Roadblocks, part 2 – When our art isn’t what others want it to be

Bob Dylan, Newport Folk Festival, 1965

This post considers how the opinions of family, friends, and even total strangers can, if we’re not careful, put a ceiling on our musical aspirations. It’s the second in a three-part series calling attention to influences and patterns of thinking that may stop us from pursuing our musical goals to the fullest. In part-one we considered various ways that the music industry itself can quash ambition when we buy into imagery giving the impression that there’s an insurmountable divide between those who have “made it” and those who haven’t. Next time we’ll get more personal and look at how our very own thinking can hold us back.

On July 25th, 1965, Bob Dylan played an electric guitar through an amplifier at the Newport Folk Festival and, so doing, angered and alienated thousands of folk music purists in attendance. In the coming days, as news of this evidently treacherous act spread, thousands more fans checked Dylan off their list of great artists. “For doing what?” you ask. For playing his folk songs on an electric guitar.

You see, by 1965 Bob Dylan had become one of the well-known figureheads of America’s growing folk music revival. It was a musical movement, built around the serene sound of a strummed acoustic guitar, that stood as much for social change and political dissent as it did for creating great songs. Dylan didn’t invent the revival; it was already an audible voice on American college campuses when Dylan shook the world in 1963 with “Blowing In The Wind.” Nor did Dylan want to be characterized primarily as a folk musician, and much less as an icon of the revival. Nevertheless, with an acoustic guitar in his hands he quickly rose to be viewed as one of the movement’s leaders, and, by 1965, his name began to stand for its values and ideas.

So it was against this reputation that Dylan decided at Newport to exchange his customary acoustic for a Fender Stratocaster in the innocent hope of energizing the picnicking peaceniks with an unexpected set of good ol’ rock-n-roll.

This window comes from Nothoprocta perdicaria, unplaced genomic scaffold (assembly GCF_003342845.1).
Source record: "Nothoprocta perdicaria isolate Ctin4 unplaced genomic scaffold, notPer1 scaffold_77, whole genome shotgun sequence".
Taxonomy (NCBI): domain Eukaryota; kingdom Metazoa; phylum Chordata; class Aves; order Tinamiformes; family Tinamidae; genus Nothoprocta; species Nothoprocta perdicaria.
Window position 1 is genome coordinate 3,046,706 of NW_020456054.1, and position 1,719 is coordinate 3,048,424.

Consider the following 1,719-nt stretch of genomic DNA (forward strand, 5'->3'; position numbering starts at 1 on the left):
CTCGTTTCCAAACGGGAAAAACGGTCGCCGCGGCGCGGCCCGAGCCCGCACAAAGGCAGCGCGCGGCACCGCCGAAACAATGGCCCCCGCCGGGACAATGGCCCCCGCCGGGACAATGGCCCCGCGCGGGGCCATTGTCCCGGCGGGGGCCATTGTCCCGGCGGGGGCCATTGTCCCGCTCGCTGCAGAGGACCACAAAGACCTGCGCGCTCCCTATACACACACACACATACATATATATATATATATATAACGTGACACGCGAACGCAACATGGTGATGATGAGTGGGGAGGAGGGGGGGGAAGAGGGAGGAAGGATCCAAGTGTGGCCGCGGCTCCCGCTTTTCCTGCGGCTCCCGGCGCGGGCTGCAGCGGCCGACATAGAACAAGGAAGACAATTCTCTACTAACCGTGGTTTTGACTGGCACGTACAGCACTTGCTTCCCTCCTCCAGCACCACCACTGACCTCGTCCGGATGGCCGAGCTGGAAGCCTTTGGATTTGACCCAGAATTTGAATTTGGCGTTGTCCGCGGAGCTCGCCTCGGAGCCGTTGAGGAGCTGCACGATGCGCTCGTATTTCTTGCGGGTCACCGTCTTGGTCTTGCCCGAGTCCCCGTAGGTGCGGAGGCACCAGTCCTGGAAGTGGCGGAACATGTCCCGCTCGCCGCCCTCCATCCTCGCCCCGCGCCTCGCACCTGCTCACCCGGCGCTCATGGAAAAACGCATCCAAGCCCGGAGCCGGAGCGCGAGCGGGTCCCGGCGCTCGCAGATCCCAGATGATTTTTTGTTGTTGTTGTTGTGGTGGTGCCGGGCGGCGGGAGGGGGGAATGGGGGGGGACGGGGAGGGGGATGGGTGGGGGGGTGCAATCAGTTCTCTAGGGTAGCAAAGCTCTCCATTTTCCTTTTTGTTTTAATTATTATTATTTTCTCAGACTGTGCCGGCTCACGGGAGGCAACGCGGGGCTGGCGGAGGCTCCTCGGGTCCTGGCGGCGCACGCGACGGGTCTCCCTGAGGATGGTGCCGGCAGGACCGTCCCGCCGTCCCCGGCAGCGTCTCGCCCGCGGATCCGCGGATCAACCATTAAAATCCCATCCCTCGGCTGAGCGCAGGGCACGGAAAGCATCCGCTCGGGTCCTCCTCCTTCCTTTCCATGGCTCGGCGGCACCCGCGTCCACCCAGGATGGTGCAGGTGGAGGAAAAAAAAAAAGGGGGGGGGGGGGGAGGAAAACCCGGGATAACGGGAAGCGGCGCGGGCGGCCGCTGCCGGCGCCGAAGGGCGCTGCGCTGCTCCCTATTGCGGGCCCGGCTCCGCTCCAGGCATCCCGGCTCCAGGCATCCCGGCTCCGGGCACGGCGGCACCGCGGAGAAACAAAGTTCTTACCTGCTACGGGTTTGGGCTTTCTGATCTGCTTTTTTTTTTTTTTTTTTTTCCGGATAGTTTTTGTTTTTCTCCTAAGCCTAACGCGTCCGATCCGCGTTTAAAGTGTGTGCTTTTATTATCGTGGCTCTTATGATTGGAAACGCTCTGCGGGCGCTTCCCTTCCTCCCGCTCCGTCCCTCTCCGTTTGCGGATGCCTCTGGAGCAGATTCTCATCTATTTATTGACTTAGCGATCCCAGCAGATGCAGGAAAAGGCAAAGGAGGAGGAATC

According to author Robert Shelton, who retells this famous moment in his book No Direction Home: The Life and Music of Bob Dylan, here’s what happened next:

From the moment the group swung into a rocking electric version of “Maggie’s Farm,” the Newport audience registered hostility…”Play folk music!…Sell out!…This is a folk festival!” Dylan began “It Takes a Train to Cry,” and the applause diminished as the heckling increased.

Strange as it may sound now, in 1965 the electric guitar was viewed as suspect by the activist fans of folk music. To them, it represented the big-business pop music establishment of which the teenybopper, twist-and-shout Beatles (who had yet to become peaceniks themselves) were still part. So the moment the crowd heard feedback scream from Dylan’s amp, they felt betrayed, and what ensued was something like a mutiny.

The response Dylan got from the Newport audience surprised and disappointed him. Clearly he didn’t understand how his fans had come to view him so differently than he viewed himself – more as an agent of social change than as a free-thinking artist.

The Trap of External Definition

At Newport, Bob Dylan’s persona – the image of Dylan that people had in their minds, not who Dylan really was – had come into conflict with the songwriter’s true artistic ambitions.  But while Dylan’s story is dramatic, his predicament is not unique. In fact, the situation he faced is common, one we experience time after time in both our personal and musical lives.  Like Dylan, we all grapple with moments when a person or a group has expressed an opinion about who we are or what we ought to do which, if we buy into it, can have the effect of trapping us in a limited identity.

In ways both big and small, we routinely allow flimsy, uninformed comments from peers and supposed authorities to supercede our own ideas of who we are and what we can and should do with our lives. For example, someone may say something ridiculous like, “Well of course you’ll never be a lead singer, you’re just a drummer, dude.” Comments like this are harmless when we clearly see how ludicrous and unimaginative they are. On the other hand, the moment we suspect that what this person is saying may be true, such a comment can echo in our brains forever and have a devastating effect. When we live within the constraints we’ve allowed others to set for us, we’re unable to pursue the life that makes us happiest and, ultimately, most successful.